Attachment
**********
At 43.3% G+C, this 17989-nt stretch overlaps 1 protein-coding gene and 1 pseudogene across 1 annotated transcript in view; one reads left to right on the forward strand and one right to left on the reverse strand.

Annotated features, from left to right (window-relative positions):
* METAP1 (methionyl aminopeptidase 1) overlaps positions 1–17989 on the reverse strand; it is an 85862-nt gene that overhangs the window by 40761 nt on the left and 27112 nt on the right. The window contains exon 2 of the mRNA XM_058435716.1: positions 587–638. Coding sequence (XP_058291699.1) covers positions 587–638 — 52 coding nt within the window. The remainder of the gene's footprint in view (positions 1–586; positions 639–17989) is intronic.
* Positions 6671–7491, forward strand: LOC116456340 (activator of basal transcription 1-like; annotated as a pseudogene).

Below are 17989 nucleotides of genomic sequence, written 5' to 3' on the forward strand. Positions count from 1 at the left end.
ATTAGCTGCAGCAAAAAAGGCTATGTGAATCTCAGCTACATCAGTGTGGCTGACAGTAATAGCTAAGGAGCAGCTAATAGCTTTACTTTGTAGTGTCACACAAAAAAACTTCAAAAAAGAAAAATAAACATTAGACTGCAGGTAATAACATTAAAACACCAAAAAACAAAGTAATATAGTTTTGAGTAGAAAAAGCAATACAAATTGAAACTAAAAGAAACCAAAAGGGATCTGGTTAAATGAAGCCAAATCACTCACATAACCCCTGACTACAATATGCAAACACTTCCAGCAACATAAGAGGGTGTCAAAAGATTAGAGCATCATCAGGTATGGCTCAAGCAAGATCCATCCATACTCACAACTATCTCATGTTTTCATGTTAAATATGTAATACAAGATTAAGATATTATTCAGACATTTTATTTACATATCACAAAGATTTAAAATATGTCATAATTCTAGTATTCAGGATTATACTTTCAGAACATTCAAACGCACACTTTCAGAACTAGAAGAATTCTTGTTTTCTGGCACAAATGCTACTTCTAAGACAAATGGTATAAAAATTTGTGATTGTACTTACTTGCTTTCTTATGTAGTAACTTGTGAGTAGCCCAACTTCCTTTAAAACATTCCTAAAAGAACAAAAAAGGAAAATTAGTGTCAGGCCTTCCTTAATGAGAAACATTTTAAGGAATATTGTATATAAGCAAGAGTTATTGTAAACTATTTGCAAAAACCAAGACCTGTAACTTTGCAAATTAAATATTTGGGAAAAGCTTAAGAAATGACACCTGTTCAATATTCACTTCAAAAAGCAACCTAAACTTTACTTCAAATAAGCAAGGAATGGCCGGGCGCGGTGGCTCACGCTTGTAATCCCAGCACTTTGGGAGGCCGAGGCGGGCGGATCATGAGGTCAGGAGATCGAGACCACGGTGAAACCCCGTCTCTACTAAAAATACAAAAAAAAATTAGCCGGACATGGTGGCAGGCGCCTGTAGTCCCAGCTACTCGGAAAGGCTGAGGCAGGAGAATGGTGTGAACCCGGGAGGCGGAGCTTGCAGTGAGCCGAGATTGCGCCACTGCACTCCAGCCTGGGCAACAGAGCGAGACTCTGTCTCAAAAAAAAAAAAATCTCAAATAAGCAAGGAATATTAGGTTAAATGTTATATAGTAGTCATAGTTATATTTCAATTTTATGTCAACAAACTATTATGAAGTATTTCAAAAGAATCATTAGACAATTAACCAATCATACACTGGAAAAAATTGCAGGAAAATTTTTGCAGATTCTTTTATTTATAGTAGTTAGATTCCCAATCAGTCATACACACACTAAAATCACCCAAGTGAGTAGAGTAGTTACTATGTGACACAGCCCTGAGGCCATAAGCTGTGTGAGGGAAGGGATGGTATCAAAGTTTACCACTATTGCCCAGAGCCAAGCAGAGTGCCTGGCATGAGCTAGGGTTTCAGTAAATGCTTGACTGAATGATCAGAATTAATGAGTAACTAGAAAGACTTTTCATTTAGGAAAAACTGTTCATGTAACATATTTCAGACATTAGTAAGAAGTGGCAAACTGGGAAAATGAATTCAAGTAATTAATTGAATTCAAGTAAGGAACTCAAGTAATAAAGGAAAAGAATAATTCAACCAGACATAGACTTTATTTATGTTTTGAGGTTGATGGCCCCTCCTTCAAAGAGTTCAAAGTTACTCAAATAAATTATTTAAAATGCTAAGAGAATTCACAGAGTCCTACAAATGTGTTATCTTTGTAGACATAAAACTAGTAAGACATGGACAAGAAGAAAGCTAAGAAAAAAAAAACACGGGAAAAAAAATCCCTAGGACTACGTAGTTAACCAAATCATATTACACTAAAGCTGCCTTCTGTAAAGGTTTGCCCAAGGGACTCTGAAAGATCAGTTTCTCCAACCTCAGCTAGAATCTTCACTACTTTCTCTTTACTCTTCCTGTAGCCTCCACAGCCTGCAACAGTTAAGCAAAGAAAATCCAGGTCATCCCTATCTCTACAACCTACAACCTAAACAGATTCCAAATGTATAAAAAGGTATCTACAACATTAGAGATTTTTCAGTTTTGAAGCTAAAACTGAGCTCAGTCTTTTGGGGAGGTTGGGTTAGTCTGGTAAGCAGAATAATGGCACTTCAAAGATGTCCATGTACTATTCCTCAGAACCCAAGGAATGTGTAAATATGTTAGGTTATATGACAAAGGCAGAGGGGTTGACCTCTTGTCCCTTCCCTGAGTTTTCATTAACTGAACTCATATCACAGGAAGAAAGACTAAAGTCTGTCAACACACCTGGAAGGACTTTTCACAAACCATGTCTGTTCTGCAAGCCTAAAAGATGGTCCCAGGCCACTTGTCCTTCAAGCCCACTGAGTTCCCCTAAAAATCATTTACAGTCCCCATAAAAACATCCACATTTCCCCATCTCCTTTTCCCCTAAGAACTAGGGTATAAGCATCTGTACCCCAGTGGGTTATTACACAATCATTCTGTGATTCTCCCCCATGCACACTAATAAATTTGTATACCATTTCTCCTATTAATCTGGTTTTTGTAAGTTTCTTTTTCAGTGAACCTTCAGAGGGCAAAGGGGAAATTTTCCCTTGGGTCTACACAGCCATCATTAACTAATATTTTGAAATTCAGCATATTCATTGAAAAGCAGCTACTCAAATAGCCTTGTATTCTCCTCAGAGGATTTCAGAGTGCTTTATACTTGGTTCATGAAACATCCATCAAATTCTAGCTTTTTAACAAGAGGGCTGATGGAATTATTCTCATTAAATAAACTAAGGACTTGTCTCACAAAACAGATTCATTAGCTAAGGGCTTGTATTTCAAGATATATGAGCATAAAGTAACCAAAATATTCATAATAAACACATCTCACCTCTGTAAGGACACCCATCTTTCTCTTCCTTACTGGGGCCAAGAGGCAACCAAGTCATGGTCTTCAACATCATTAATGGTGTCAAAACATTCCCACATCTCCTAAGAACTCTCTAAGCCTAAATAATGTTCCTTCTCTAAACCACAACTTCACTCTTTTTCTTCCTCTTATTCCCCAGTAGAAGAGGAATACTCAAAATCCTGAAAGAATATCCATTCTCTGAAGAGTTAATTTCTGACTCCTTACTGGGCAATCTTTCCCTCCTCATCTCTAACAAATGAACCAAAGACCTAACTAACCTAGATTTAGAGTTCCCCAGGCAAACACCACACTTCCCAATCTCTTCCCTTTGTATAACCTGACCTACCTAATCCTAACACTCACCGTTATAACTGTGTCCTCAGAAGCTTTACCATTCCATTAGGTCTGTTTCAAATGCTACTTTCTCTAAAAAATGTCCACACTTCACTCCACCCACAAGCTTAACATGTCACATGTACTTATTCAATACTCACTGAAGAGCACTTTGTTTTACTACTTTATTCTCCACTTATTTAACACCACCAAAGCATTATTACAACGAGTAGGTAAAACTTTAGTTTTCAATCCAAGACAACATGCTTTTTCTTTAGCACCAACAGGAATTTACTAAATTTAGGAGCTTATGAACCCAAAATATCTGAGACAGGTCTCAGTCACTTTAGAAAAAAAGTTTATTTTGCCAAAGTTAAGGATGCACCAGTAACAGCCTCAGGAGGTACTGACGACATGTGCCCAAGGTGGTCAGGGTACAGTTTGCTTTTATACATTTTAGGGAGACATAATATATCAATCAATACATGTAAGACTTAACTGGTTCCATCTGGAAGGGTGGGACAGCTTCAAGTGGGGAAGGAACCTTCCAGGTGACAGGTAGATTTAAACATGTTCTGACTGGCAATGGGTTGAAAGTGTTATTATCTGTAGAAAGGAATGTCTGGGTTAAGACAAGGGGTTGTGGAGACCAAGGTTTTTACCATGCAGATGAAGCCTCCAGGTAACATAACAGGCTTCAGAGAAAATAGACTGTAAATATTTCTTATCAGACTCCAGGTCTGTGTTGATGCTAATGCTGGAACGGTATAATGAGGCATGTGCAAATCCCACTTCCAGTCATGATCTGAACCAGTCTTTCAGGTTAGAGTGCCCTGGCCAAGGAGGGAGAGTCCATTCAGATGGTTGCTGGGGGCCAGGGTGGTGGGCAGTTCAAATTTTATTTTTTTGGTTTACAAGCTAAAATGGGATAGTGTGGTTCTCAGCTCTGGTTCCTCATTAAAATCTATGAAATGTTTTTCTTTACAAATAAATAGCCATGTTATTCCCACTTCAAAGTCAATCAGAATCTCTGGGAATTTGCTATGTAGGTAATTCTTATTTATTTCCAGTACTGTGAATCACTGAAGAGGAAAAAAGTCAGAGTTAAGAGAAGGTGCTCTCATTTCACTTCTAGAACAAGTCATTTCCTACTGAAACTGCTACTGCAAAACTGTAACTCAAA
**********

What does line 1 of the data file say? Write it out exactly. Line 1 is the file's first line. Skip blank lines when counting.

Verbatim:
At 43.3% G+C, this 17989-nt stretch overlaps 1 protein-coding gene and 1 pseudogene across 1 annotated transcript in view; one reads left to right on the forward strand and one right to left on the reverse strand.